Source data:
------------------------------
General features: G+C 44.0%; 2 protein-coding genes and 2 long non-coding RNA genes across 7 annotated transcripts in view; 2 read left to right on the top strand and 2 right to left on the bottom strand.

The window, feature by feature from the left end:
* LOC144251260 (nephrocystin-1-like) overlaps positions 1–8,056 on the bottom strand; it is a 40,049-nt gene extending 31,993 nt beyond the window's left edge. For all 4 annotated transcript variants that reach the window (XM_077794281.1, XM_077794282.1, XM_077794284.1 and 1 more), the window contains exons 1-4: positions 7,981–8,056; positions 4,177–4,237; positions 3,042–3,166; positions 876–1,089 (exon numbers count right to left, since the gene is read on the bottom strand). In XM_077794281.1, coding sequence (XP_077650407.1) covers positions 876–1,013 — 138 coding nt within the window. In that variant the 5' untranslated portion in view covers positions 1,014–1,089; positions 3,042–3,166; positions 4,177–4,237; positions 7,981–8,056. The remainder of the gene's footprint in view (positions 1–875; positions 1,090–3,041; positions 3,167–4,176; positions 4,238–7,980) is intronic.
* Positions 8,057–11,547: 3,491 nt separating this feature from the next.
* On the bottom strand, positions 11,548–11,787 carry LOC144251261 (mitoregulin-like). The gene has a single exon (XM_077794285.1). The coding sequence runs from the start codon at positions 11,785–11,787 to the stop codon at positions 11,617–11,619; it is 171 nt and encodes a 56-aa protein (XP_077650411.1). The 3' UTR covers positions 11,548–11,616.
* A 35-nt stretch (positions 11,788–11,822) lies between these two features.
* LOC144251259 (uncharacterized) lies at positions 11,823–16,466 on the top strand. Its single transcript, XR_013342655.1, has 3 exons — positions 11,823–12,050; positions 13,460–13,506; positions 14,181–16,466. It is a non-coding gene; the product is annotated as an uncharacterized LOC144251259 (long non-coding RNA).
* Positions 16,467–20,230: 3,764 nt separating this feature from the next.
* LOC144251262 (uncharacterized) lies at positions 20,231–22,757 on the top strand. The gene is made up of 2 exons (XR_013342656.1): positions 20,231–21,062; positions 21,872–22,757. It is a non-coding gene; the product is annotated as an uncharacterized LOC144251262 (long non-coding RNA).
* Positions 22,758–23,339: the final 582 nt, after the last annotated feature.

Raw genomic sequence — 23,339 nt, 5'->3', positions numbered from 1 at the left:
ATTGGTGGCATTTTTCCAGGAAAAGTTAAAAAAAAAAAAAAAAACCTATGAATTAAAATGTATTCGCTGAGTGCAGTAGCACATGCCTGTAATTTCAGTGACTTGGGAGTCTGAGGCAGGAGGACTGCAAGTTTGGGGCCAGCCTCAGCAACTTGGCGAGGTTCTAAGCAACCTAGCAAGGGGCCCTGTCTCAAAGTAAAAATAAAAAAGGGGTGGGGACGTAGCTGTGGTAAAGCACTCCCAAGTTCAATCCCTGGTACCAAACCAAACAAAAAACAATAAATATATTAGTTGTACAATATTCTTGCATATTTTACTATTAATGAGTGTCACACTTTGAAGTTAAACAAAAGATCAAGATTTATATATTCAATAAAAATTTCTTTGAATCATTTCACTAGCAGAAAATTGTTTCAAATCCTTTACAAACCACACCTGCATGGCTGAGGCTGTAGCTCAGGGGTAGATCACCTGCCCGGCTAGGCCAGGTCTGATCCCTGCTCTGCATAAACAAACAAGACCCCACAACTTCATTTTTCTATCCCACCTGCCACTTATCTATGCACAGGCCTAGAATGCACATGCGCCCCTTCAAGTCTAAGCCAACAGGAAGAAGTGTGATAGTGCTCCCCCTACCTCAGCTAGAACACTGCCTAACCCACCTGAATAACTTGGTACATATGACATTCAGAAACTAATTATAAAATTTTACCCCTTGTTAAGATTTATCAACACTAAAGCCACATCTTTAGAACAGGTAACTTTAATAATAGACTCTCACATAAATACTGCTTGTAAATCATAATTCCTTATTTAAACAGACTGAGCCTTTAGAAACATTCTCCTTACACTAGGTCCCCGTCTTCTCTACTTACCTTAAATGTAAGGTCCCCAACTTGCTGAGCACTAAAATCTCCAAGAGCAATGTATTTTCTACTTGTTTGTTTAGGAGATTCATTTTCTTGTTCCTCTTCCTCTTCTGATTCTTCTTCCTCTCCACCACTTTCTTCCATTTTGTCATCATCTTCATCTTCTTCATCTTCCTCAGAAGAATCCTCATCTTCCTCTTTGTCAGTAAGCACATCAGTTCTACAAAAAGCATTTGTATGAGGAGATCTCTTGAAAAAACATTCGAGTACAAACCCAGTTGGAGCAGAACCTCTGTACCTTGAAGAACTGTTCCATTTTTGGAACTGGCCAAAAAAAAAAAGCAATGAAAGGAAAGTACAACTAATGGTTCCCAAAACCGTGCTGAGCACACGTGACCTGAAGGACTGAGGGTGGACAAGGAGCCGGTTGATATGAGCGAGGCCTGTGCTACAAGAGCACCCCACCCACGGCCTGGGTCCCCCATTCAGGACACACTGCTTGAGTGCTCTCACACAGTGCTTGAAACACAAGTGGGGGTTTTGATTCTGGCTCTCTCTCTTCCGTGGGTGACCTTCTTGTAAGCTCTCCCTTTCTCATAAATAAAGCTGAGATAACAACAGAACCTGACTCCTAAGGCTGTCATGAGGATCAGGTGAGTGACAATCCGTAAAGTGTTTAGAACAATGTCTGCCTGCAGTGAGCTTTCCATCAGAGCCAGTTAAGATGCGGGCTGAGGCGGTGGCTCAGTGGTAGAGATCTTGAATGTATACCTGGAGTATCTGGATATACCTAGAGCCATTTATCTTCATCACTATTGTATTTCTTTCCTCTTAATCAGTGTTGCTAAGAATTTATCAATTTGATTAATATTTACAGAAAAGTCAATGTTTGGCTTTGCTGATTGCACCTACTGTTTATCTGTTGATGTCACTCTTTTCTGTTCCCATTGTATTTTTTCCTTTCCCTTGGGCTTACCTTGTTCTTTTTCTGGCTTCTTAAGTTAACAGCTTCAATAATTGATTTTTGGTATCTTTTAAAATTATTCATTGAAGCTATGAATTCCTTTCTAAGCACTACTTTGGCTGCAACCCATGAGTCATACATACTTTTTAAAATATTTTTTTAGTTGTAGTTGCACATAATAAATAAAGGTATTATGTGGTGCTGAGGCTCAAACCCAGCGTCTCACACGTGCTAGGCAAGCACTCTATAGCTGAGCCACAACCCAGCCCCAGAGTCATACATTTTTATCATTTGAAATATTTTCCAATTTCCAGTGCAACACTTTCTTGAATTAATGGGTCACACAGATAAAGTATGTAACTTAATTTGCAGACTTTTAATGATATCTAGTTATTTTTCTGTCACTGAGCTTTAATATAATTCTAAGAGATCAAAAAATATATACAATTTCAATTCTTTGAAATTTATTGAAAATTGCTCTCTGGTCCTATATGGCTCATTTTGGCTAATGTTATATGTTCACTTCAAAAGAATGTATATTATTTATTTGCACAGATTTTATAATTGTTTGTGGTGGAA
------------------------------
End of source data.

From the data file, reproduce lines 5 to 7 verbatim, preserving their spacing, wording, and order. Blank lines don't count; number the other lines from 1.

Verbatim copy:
* On the bottom strand, positions 11,548–11,787 carry LOC144251261 (mitoregulin-like). The gene has a single exon (XM_077794285.1). The coding sequence runs from the start codon at positions 11,785–11,787 to the stop codon at positions 11,617–11,619; it is 171 nt and encodes a 56-aa protein (XP_077650411.1). The 3' UTR covers positions 11,548–11,616.
* A 35-nt stretch (positions 11,788–11,822) lies between these two features.
* LOC144251259 (uncharacterized) lies at positions 11,823–16,466 on the top strand. Its single transcript, XR_013342655.1, has 3 exons — positions 11,823–12,050; positions 13,460–13,506; positions 14,181–16,466. It is a non-coding gene; the product is annotated as an uncharacterized LOC144251259 (long non-coding RNA).